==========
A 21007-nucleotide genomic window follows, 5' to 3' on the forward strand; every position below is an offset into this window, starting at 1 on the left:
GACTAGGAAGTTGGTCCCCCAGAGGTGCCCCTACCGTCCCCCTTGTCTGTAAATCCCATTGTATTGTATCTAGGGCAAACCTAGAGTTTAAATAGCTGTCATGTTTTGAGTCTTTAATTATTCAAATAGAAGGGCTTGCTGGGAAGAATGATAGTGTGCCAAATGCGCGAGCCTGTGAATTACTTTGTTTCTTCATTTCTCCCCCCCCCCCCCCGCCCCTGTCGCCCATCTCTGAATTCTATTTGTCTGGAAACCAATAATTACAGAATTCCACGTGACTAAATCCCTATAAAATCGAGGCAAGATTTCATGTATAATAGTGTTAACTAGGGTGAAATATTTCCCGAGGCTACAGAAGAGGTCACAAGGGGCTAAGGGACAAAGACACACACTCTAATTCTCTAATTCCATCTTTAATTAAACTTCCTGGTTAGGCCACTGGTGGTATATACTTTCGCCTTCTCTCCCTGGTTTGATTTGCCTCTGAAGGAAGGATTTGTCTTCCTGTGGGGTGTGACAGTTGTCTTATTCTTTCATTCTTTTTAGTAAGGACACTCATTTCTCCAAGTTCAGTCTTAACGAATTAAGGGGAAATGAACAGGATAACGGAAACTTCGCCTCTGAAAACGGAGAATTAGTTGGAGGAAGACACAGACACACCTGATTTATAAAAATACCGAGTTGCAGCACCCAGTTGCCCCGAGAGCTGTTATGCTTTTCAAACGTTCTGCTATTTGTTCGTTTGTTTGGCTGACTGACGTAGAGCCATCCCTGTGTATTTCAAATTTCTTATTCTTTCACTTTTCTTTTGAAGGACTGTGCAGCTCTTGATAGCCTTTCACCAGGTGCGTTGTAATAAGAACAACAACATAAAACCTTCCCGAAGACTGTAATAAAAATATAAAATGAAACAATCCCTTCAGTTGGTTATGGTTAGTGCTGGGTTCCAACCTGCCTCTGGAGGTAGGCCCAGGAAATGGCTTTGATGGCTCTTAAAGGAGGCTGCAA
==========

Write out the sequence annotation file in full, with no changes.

A 21007-nucleotide genomic window follows, 5' to 3' on the forward strand; every position below is an offset into this window, starting at 1 on the left:
GACTAGGAAGTTGGTCCCCCAGAGGTGCCCCTACCGTCCCCCTTGTCTGTAAATCCCATTGTATTGTATCTAGGGCAAACCTAGAGTTTAAATAGCTGTCATGTTTTGAGTCTTTAATTATTCAAATAGAAGGGCTTGCTGGGAAGAATGATAGTGTGCCAAATGCGCGAGCCTGTGAATTACTTTGTTTCTTCATTTCTCCCCCCCCCCCCCCGCCCCTGTCGCCCATCTCTGAATTCTATTTGTCTGGAAACCAATAATTACAGAATTCCACGTGACTAAATCCCTATAAAATCGAGGCAAGATTTCATGTATAATAGTGTTAACTAGGGTGAAATATTTCCCGAGGCTACAGAAGAGGTCACAAGGGGCTAAGGGACAAAGACACACACTCTAATTCTCTAATTCCATCTTTAATTAAACTTCCTGGTTAGGCCACTGGTGGTATATACTTTCGCCTTCTCTCCCTGGTTTGATTTGCCTCTGAAGGAAGGATTTGTCTTCCTGTGGGGTGTGACAGTTGTCTTATTCTTTCATTCTTTTTAGTAAGGACACTCATTTCTCCAAGTTCAGTCTTAACGAATTAAGGGGAAATGAACAGGATAACGGAAACTTCGCCTCTGAAAACGGAGAATTAGTTGGAGGAAGACACAGACACACCTGATTTATAAAAATACCGAGTTGCAGCACCCAGTTGCCCCGAGAGCTGTTATGCTTTTCAAACGTTCTGCTATTTGTTCGTTTGTTTGGCTGACTGACGTAGAGCCATCCCTGTGTATTTCAAATTTCTTATTCTTTCACTTTTCTTTTGAAGGACTGTGCAGCTCTTGATAGCCTTTCACCAGGTGCGTTGTAATAAGAACAACAACATAAAACCTTCCCGAAGACTGTAATAAAAATATAAAATGAAACAATCCCTTCAGTTGGTTATGGTTAGTGCTGGGTTCCAACCTGCCTCTGGAGGTAGGCCCAGGAAATGGCTTTGATGGCTCTTAAAGGAGGCTGCAA